Whitmore assumed command of Poverty Bay district on 4th December. Of his reception in the district he had so greatly injured, the less said the better. This much, however, may be observed: he had been forced upon the district much against its will. His credentials had not improved since his first visit, but were much the worse for wear. He had in the interim been invariably defeated on the West Coast, and had retired with overwhelming forces before a despicable foe, leaving a wealthy, extensive district to be ravaged by Titokowaru. It was felt he had been despatched to reap laurels he knew not how to win, and by so doing prove that ministers had wisely selected their man; for if the current opinion could be diverted from its true course, ministers might hope the colony would endorse their pitiful policy.

On the 5th December Whitmore marched to the front; by the 9th he bad returned. In the interval he had marched over a few miles of fine, easy country, chiefly level. Beyond this promenade, he made no attempt to find the enemy. Scouts who had been out reported fires in the direction of Ngatapa, and Whitmore gave out the enemy had retired to the interior. On the 10th the Constabulary were stationed at Makaraka, three miles from Turanganui; page 34the natives were paid off, and half the whites. Whitmore had brought 400 men from Wanganui: since their arrival they had not fired a shot. And now the expedition was at an end.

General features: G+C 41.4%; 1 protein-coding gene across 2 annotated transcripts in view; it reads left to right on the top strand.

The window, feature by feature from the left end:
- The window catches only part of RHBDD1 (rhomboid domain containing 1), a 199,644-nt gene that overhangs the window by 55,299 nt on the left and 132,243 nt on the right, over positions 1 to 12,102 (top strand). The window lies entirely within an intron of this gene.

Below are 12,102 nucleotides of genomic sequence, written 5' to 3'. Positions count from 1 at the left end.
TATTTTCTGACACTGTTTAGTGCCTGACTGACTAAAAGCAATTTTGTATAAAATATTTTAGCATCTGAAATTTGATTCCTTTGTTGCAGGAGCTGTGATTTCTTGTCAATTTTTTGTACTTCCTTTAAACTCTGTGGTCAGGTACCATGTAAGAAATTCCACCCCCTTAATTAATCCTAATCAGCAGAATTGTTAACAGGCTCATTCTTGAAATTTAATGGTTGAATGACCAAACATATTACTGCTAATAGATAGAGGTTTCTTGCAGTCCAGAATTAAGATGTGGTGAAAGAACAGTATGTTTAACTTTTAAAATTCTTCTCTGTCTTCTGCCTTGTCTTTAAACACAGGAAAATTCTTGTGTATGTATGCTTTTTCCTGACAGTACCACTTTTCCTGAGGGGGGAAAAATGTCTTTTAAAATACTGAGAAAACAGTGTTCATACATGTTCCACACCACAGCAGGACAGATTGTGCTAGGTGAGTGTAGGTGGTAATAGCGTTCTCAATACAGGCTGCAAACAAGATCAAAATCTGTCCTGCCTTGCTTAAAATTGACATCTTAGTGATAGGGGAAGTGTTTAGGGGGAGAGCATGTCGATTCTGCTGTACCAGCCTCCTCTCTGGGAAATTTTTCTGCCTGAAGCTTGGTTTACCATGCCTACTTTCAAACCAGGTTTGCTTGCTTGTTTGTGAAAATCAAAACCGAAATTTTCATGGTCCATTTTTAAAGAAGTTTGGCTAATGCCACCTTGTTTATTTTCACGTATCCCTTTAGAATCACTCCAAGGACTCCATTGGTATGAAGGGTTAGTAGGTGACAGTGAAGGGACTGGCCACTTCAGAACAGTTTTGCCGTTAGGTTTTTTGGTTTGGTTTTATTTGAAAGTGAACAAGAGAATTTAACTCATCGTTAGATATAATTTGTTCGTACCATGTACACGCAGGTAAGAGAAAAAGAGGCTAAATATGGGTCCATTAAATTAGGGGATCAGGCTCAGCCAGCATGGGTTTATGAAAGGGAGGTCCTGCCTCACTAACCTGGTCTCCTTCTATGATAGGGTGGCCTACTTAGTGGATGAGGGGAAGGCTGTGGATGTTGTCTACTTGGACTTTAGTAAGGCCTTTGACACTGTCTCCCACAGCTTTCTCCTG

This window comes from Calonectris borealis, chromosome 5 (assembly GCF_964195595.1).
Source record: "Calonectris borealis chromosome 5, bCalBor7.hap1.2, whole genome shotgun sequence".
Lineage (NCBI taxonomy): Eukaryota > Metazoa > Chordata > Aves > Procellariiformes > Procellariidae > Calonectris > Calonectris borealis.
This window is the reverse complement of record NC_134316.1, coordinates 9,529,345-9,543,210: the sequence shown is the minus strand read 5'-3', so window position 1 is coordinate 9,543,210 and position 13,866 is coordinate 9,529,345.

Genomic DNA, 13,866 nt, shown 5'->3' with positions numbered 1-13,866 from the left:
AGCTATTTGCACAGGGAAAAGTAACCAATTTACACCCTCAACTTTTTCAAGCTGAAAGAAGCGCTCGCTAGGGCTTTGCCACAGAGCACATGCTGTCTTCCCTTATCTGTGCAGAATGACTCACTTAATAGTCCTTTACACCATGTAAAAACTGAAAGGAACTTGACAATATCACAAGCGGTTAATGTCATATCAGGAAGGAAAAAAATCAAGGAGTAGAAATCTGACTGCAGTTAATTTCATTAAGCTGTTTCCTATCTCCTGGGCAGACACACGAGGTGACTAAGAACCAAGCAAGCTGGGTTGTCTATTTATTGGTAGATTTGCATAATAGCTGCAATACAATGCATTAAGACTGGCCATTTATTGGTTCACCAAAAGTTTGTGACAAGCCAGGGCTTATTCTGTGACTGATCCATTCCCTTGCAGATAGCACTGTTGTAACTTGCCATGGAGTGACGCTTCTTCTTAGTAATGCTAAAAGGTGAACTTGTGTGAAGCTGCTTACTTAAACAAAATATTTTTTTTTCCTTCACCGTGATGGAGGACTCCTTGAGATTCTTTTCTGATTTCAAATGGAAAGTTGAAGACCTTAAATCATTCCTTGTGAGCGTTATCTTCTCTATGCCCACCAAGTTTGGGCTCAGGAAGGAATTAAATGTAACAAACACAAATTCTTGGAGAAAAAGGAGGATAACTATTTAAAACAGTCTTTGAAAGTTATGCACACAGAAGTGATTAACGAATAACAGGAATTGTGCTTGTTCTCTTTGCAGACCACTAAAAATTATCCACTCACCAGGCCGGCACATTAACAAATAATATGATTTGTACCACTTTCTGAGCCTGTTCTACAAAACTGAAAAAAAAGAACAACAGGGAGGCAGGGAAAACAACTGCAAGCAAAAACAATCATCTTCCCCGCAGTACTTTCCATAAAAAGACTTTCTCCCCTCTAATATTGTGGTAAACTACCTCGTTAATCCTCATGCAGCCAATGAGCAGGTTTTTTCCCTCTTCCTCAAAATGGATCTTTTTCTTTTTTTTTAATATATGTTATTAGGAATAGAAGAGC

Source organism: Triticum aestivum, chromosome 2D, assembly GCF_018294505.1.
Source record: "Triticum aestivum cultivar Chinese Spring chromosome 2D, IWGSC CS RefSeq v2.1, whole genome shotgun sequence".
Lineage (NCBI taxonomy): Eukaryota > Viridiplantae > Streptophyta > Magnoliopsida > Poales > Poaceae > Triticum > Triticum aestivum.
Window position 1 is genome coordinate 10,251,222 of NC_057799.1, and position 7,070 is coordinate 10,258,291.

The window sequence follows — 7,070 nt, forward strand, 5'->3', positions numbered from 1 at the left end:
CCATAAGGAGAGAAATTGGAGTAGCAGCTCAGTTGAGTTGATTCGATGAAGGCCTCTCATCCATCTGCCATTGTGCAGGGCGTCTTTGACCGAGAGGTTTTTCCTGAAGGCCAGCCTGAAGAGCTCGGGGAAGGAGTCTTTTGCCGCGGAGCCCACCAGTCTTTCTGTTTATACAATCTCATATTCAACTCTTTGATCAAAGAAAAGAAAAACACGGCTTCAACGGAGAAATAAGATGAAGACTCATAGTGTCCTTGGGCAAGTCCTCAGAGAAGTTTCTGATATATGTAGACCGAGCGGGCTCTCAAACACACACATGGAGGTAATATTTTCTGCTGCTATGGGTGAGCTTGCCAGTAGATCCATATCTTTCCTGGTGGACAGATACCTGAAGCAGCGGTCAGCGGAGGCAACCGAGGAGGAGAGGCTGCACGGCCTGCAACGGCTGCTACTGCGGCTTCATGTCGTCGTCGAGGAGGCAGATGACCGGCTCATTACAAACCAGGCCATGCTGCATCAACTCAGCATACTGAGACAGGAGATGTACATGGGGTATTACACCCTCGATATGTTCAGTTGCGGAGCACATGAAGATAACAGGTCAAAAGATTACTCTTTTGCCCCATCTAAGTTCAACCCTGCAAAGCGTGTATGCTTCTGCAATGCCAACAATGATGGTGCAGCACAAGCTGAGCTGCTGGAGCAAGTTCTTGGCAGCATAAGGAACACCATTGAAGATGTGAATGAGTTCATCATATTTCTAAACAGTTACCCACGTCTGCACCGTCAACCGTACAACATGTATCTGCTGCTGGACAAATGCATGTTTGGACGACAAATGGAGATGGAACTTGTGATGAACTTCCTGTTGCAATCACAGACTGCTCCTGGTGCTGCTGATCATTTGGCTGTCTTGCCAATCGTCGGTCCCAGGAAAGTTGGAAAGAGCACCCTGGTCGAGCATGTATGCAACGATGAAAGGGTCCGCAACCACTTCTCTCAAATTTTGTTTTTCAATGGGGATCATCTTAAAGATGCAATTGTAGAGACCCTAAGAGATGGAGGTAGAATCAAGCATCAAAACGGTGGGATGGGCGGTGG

It has been shewn [sic] how the Poverty Bay land question remained unsettled. Here was a chance for ministers. Te Kooti had been beaten by Whitmore—no, not by him, by Rapata, but it was all the same; a great many of the native owners had been killed by Te Kooti; he himself had disappeared. Natives likely to be troublesome had been sent away, and Whitmore was present with 400 men to overawe dissentients. Operations accordingly commenced. At this time Te Kooti's fires were seen not far distant; however, the land settlement was proceeded with until the arrival of a newspaper which commented severely upon the proceedings. By this time it had been decided to embark the Constabulary once more for the West Coast. The settlers now became alarmed at the state of affairs, and a deputation waited on Whitmore on the 12th, to learn if they were to be entirely abandoned. After much demur, it was agreed to leave 50 of the Constabulary. On the same day most of the European forces concentrated at Turanganui for shipment, and the first batch embarked on board the Sturt. In leaving the river the steamer sprung a leak, and bad to put back. In the evening of that day too, some settlers struck off the militia roll departed for their former homes. At sundown a deserter from Te Kooti arrived and reported Te Kooti, at the head of 250 men or more, was in Poverty Bay.